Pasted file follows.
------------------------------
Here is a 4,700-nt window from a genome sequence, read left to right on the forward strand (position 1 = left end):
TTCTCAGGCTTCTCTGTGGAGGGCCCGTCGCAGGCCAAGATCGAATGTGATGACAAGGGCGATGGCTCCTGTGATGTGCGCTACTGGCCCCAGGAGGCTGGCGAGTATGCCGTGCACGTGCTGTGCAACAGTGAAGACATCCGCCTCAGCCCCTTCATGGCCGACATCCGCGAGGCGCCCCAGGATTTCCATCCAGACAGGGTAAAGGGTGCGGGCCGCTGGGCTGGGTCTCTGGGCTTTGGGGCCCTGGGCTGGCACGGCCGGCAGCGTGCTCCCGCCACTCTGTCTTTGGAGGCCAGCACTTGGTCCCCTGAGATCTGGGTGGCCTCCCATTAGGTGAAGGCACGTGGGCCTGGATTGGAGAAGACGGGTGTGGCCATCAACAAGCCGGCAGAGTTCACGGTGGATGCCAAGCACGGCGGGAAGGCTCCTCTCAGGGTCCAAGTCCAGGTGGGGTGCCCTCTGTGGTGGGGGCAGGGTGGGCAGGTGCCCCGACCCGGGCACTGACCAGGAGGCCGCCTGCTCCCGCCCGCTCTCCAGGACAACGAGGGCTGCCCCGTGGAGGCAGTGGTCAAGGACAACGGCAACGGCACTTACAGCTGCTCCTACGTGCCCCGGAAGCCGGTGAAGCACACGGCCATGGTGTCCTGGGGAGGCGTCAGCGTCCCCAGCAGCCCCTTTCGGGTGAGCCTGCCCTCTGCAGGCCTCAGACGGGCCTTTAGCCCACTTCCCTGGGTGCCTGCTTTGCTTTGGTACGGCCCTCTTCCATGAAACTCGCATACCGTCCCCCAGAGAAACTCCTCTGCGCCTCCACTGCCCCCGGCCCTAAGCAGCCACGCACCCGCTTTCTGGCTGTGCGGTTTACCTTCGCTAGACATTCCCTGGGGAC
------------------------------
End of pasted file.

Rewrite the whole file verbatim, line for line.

Here is a 4,700-nt window from a genome sequence, read left to right on the forward strand (position 1 = left end):
TTCTCAGGCTTCTCTGTGGAGGGCCCGTCGCAGGCCAAGATCGAATGTGATGACAAGGGCGATGGCTCCTGTGATGTGCGCTACTGGCCCCAGGAGGCTGGCGAGTATGCCGTGCACGTGCTGTGCAACAGTGAAGACATCCGCCTCAGCCCCTTCATGGCCGACATCCGCGAGGCGCCCCAGGATTTCCATCCAGACAGGGTAAAGGGTGCGGGCCGCTGGGCTGGGTCTCTGGGCTTTGGGGCCCTGGGCTGGCACGGCCGGCAGCGTGCTCCCGCCACTCTGTCTTTGGAGGCCAGCACTTGGTCCCCTGAGATCTGGGTGGCCTCCCATTAGGTGAAGGCACGTGGGCCTGGATTGGAGAAGACGGGTGTGGCCATCAACAAGCCGGCAGAGTTCACGGTGGATGCCAAGCACGGCGGGAAGGCTCCTCTCAGGGTCCAAGTCCAGGTGGGGTGCCCTCTGTGGTGGGGGCAGGGTGGGCAGGTGCCCCGACCCGGGCACTGACCAGGAGGCCGCCTGCTCCCGCCCGCTCTCCAGGACAACGAGGGCTGCCCCGTGGAGGCAGTGGTCAAGGACAACGGCAACGGCACTTACAGCTGCTCCTACGTGCCCCGGAAGCCGGTGAAGCACACGGCCATGGTGTCCTGGGGAGGCGTCAGCGTCCCCAGCAGCCCCTTTCGGGTGAGCCTGCCCTCTGCAGGCCTCAGACGGGCCTTTAGCCCACTTCCCTGGGTGCCTGCTTTGCTTTGGTACGGCCCTCTTCCATGAAACTCGCATACCGTCCCCCAGAGAAACTCCTCTGCGCCTCCACTGCCCCCGGCCCTAAGCAGCCACGCACCCGCTTTCTGGCTGTGCGGTTTACCTTCGCTAGACATTCCCTGGGGAC